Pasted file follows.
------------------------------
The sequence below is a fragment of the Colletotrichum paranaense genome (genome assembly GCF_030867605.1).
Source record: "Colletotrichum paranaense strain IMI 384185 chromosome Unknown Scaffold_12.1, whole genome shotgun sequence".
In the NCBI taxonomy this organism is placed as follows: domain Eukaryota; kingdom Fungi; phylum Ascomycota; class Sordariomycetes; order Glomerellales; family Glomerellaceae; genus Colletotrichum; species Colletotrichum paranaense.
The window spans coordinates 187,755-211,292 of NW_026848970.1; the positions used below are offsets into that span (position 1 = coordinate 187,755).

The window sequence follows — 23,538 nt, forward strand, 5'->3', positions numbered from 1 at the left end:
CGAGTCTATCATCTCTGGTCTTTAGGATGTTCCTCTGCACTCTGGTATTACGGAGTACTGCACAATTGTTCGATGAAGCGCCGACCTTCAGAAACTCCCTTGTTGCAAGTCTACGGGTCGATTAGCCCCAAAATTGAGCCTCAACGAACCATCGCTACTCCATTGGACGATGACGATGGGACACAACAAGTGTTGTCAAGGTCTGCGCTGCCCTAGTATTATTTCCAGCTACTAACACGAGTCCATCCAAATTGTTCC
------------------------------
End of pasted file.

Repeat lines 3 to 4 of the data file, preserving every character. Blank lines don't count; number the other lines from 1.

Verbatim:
In the NCBI taxonomy this organism is placed as follows: domain Eukaryota; kingdom Fungi; phylum Ascomycota; class Sordariomycetes; order Glomerellales; family Glomerellaceae; genus Colletotrichum; species Colletotrichum paranaense.
The window spans coordinates 187,755-211,292 of NW_026848970.1; the positions used below are offsets into that span (position 1 = coordinate 187,755).